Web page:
Carolina Panthers wide receiver Torrey Smith has shared how a recent ministry trip to the largest maximum security prison in the United States changed the way he views forgiveness.
Smith, the 30-year-old former University of Maryland standout, penned an op-ed posted to The Undefeated earlier this month where he explained the “transformative” experience he had during a Pro Athletes Outreach trip to Lousiana State Penitentiary.
Through chaplain Len Vanden Bos, Pro Athletes Outreach runs a ministry called Higher Ground, which takes former and current NFL players as well as Christian leaders to prisons to share the Gospel with inmates.
Although Smith has visited prisons many times over his career, he wrote that the visit he made to the prison built on a former plantation in Angola, Louisiana challenged the assumptions he had about rehabilitation and forgiveness.
“I knew that Angola was a maximum security prison filled with people who were facing lengthy sentences, some convicted of violent crimes like murder or rape but others convicted under the state’s harsh habitual offender laws for which Louisiana is famous,” Smith explained. “I also assumed from everything I had heard that people would be locked in small cages with little interaction with each other outside of the prison yard.”
But to his surprise, what he saw was a community of men that didn’t seem like they were imprisoned at all.
“Some were dressed in plainclothes; no one wore chains,” he wrote. “The men slept in a big room with bunk beds, which reminded me of the 1999 movie Life, where Eddie Murphy and Martin Lawrence play two Harlem bootleggers sentenced to life in prison for a phony murder charge,” Smith explained. “The reality of what I saw was a lot to take in, and as we walked around, I wondered how could the most violent men in Louisiana live together in what appears to be a very peaceful environment.”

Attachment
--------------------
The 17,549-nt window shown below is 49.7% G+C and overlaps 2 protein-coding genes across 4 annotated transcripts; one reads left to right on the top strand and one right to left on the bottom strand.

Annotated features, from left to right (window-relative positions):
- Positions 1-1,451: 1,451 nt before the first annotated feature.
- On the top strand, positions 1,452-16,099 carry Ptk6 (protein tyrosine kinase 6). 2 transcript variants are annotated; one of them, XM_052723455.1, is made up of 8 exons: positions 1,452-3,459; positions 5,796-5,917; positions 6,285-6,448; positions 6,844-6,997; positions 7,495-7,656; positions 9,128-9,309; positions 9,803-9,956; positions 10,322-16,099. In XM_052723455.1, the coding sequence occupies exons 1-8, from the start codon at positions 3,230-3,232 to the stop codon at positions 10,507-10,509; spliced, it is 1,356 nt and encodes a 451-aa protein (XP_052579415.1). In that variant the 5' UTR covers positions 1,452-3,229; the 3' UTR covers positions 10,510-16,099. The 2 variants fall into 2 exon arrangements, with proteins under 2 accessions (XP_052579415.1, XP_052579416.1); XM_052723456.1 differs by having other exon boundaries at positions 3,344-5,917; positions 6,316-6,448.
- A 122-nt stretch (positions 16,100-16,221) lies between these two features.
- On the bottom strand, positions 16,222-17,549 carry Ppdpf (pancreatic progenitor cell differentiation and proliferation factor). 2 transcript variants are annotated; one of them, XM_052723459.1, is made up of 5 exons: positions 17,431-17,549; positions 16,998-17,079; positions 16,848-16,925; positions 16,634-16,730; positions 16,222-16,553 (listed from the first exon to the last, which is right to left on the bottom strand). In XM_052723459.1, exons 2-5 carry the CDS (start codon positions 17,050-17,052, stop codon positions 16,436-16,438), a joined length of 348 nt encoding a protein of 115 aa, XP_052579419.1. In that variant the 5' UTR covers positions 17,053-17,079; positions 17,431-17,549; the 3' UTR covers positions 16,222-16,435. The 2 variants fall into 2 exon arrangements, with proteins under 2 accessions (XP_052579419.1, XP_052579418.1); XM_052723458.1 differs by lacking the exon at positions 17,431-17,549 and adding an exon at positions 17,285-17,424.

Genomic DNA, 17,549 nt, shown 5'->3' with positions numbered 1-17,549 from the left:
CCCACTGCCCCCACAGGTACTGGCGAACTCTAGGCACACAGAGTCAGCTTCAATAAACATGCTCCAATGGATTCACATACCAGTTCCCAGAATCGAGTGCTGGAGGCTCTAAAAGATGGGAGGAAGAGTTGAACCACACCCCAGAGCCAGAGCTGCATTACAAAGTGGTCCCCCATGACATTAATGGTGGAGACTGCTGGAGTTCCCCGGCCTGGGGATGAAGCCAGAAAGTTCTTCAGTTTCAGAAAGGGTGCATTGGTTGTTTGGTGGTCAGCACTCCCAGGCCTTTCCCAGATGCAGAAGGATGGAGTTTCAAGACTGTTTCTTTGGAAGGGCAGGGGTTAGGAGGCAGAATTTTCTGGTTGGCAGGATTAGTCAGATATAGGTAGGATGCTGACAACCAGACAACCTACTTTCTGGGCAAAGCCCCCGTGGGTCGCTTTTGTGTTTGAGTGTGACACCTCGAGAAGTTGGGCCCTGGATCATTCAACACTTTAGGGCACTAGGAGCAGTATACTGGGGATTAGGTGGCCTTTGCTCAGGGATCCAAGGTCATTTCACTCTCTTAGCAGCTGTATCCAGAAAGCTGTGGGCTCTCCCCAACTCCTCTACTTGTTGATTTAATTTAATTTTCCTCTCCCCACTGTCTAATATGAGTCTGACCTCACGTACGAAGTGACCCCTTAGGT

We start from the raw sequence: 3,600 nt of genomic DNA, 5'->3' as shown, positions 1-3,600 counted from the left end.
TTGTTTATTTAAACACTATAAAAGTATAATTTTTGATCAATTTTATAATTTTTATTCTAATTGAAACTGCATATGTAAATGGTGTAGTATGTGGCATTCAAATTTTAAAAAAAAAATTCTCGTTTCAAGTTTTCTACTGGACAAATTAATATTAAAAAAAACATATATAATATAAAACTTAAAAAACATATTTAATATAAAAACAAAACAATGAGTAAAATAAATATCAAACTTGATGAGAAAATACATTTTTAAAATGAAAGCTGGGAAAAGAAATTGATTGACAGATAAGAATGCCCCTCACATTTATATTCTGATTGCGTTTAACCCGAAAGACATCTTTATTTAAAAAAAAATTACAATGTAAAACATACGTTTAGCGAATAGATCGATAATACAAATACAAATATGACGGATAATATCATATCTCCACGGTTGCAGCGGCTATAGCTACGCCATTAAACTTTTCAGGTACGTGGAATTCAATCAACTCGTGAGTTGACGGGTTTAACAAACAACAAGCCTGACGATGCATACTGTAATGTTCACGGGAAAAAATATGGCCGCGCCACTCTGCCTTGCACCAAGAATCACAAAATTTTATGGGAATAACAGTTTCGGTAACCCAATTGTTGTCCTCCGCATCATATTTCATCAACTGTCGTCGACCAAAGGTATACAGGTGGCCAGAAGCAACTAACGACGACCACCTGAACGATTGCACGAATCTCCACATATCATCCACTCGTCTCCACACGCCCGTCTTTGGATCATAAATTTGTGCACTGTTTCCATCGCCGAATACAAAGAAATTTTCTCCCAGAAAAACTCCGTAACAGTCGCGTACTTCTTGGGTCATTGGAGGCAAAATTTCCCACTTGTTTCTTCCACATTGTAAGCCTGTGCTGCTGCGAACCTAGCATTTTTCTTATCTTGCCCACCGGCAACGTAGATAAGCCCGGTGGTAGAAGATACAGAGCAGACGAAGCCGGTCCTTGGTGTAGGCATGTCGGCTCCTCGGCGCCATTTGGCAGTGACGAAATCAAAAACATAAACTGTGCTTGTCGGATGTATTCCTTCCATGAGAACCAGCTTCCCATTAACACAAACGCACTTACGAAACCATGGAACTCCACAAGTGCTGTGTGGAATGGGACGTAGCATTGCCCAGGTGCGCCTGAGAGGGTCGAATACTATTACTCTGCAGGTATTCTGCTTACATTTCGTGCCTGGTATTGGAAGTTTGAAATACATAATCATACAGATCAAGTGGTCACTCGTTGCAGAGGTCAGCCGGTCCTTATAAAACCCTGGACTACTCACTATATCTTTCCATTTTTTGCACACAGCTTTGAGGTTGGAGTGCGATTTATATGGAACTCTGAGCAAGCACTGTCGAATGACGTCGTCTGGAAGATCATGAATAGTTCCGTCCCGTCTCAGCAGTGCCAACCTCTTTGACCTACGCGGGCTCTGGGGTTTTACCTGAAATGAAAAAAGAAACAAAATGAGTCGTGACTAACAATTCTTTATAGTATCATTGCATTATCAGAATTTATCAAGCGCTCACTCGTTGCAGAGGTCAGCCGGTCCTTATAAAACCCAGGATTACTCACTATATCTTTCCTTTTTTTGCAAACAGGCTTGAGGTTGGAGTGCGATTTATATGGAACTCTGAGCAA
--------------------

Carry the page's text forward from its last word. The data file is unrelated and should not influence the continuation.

Not trying to over glorify the prison experience, Smith added that men did have to work in the sweltering heat and some work for as little as $0.02 per hour doing things like making license plates or raising cattle.
In walking around the 18,000-acre campus, Smith stated that his interactions with prisoners led him to question his own sense of forgiveness.
“As a follower of Christ, I believe that we are forgiven. But I had to ask myself, ‘Am I really forgiving others?’” Smith asked. “‘If my forgiveness is conditional, is it real?’ I’ve spent many years holding grudges against people who’ve wronged me in some way, and I imagined the grace summoned by victims of crime when they forgive those who have harmed them. I seek the peace and freedom that the forgiven men feel.”
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SOURCE: Christian Post, Samuel Smith